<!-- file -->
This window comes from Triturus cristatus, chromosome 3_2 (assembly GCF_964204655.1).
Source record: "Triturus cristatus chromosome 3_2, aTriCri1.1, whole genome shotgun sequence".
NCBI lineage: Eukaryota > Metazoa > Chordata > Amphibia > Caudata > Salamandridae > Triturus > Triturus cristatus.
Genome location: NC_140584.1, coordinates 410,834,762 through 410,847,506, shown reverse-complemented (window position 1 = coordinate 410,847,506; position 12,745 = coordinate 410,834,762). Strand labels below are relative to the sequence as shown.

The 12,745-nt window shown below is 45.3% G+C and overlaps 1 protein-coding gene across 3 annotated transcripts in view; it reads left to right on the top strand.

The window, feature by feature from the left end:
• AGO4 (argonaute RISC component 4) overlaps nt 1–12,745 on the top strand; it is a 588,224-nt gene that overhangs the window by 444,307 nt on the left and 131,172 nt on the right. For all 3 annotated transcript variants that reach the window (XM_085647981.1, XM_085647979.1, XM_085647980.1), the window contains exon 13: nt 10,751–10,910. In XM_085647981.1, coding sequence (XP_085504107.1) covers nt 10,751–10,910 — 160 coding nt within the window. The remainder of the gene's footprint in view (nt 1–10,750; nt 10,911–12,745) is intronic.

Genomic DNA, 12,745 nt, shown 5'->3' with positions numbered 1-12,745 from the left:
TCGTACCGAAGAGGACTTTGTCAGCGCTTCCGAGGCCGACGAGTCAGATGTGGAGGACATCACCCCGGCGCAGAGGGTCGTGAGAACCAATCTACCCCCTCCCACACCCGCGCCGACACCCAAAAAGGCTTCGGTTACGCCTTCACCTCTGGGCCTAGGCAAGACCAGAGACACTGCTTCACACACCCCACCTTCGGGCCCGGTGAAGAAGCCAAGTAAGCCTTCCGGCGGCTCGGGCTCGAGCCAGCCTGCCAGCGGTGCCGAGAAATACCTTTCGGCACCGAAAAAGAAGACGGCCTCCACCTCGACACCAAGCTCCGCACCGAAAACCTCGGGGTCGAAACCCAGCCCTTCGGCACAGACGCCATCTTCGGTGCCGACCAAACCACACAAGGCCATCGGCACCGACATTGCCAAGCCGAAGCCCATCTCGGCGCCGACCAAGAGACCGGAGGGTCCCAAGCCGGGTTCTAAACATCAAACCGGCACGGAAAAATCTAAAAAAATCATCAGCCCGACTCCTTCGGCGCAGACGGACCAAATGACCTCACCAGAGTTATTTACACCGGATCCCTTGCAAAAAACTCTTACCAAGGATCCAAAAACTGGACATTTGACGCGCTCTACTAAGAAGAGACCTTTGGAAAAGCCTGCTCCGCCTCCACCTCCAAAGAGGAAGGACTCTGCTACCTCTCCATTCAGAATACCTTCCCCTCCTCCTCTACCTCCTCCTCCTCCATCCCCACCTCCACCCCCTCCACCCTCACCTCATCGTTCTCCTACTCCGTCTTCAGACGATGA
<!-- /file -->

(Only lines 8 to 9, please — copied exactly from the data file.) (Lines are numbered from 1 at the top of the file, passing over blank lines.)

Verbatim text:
Genomic DNA, 12,745 nt, shown 5'->3' with positions numbered 1-12,745 from the left:
TCGTACCGAAGAGGACTTTGTCAGCGCTTCCGAGGCCGACGAGTCAGATGTGGAGGACATCACCCCGGCGCAGAGGGTCGTGAGAACCAATCTACCCCCTCCCACACCCGCGCCGACACCCAAAAAGGCTTCGGTTACGCCTTCACCTCTGGGCCTAGGCAAGACCAGAGACACTGCTTCACACACCCCACCTTCGGGCCCGGTGAAGAAGCCAAGTAAGCCTTCCGGCGGCTCGGGCTCGAGCCAGCCTGCCAGCGGTGCCGAGAAATACCTTTCGGCACCGAAAAAGAAGACGGCCTCCACCTCGACACCAAGCTCCGCACCGAAAACCTCGGGGTCGAAACCCAGCCCTTCGGCACAGACGCCATCTTCGGTGCCGACCAAACCACACAAGGCCATCGGCACCGACATTGCCAAGCCGAAGCCCATCTCGGCGCCGACCAAGAGACCGGAGGGTCCCAAGCCGGGTTCTAAACATCAAACCGGCACGGAAAAATCTAAAAAAATCATCAGCCCGACTCCTTCGGCGCAGACGGACCAAATGACCTCACCAGAGTTATTTACACCGGATCCCTTGCAAAAAACTCTTACCAAGGATCCAAAAACTGGACATTTGACGCGCTCTACTAAGAAGAGACCTTTGGAAAAGCCTGCTCCGCCTCCACCTCCAAAGAGGAAGGACTCTGCTACCTCTCCATTCAGAATACCTTCCCCTCCTCCTCTACCTCCTCCTCCTCCATCCCCACCTCCACCCCCTCCACCCTCACCTCATCGTTCTCCTACTCCGTCTTCAGACGATGA